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The first American settlers arrived with their dogs

The first people to settle in the Americas arrived with their own dogs, according to a new study led by archaeologist Dr. Angela Perri of Durham University.

For the investigation, an international team of experts analyzed archaeological and genetic records of ancient people and dogs. The analysis showed that the first people to cross into the Americas before 15,000 years ago, who were of northeast Asian descent, were accompanied by their dogs.

The researchers said their findings suggest that dog domestication likely took place in Siberia sometime prior to 23,000 years ago. People eventually traveled west into the rest of Eurasia and east into the Americas, and they took their dogs with them.

“When and where have long been questions in dog domestication research, but here we also explored the how and why, which have often been overlooked,” said Dr. Perri.

“Dog domestication occurring in Siberia answers many of the questions we’ve always had about the origins of the human-dog relationship.”

“By putting together the puzzle pieces of archaeology, genetics and time we see a much clearer picture where dogs are being domesticated in Siberia, then disperse from there into the Americas and around the world.”

Study co-author Laurent Frantz is a geneticist at Ludwig Maximilian University of Munich.

“The only thing we knew for sure is that dog domestication did not take place in the Americas,” said Frantz. “From the genetic signatures of ancient dogs, we now know that they must have been present somewhere in Siberia before people migrated to the Americas.”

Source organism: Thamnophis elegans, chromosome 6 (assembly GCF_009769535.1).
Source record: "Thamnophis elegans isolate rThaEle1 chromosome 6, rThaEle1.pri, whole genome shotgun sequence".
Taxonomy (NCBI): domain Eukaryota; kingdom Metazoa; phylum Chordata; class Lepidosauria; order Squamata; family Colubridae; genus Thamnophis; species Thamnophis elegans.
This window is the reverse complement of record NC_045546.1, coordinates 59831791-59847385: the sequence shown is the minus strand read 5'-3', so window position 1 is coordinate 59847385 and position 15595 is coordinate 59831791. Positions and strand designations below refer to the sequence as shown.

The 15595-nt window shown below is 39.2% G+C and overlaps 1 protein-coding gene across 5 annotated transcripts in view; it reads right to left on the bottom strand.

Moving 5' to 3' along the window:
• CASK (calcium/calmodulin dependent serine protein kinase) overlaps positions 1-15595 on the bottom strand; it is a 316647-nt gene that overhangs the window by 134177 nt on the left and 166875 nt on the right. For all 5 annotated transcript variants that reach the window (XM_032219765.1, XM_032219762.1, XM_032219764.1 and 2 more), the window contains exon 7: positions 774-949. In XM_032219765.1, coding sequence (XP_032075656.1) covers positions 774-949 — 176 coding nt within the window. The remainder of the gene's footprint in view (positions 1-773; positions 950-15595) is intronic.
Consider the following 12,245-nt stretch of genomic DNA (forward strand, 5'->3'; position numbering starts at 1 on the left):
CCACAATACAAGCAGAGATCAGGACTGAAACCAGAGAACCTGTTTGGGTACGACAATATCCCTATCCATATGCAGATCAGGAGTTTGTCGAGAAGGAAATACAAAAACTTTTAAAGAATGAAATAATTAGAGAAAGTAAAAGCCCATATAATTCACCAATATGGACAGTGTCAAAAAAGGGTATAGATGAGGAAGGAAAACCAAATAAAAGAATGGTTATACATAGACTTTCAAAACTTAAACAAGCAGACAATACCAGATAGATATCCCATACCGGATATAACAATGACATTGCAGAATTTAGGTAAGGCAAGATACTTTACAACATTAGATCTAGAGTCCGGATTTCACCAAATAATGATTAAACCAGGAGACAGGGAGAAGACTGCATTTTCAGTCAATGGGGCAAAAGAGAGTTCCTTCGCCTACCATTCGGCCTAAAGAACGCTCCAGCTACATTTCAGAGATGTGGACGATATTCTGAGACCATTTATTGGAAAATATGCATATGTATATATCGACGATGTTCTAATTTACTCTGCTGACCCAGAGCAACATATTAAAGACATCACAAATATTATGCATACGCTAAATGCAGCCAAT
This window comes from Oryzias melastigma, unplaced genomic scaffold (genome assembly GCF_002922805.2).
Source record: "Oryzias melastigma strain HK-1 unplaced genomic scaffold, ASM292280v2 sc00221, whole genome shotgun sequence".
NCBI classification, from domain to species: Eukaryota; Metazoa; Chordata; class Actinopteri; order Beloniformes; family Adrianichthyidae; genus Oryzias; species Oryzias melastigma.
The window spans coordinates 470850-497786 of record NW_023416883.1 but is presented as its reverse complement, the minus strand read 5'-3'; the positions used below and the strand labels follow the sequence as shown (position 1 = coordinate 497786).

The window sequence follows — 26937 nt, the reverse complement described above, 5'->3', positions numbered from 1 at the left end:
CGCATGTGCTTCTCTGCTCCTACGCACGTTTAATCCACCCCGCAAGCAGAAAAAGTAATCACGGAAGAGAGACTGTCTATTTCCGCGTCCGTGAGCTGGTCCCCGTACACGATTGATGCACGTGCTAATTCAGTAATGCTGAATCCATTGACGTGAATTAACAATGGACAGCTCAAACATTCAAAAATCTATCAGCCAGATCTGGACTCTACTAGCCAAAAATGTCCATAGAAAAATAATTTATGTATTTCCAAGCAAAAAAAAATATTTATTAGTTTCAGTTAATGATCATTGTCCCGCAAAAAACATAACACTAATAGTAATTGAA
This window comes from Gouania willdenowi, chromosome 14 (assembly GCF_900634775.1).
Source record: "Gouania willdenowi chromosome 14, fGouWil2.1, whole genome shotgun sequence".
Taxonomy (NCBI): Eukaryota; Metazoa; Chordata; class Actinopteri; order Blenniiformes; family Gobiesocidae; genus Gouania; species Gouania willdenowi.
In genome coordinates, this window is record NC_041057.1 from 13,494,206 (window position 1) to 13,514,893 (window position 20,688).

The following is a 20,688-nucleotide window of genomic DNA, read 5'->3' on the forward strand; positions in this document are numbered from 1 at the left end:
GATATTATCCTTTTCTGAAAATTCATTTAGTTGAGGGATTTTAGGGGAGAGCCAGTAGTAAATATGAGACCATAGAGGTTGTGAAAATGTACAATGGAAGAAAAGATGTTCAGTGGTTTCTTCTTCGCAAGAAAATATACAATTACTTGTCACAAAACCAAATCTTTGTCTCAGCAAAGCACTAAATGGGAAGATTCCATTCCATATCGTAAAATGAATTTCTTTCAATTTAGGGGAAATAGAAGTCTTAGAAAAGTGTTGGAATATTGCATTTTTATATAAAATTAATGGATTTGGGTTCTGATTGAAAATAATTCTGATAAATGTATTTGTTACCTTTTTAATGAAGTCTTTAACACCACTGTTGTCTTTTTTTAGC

During the Last Glacial Maximum about 23,000 to 19,000 years ago, the land between Canada and Russia, and most of Siberia, was extremely cold and dry. The harsh climate likely placed humans and wolves in close proximity given their attraction to the same prey. Increasing interactions between humans and wolves may have led to the domestication of dogs. 

“We have long known that the first Americans must have possessed well-honed hunting skills, the geological know-how to find stone and other necessary materials and been ready for new challenges,” said study co-author and archaeologist David Meltzer of Southern Methodist University.

“The dogs that accompanied them as they entered this completely new world may have been as much a part of their cultural repertoire as the stone tools they carried.”

Future studies will reveal more about how the relationship between people and dogs led to their worldwide distribution.

“Researchers have previously suggested that dogs were domesticated across Eurasia from Europe to China, and many places in between,” said study co-author Professor Greger Larson of Oxford University. 

“The combined evidence from ancient humans and dogs is helping to refine our understanding of the deep history of dogs, and now points toward Siberia and Northeast Asia as a likely region where dog domestication was initiated.”

The study is published in the journal Proceedings of the National Academy of Sciences.

By Chrissy Sexton, Staff Writer

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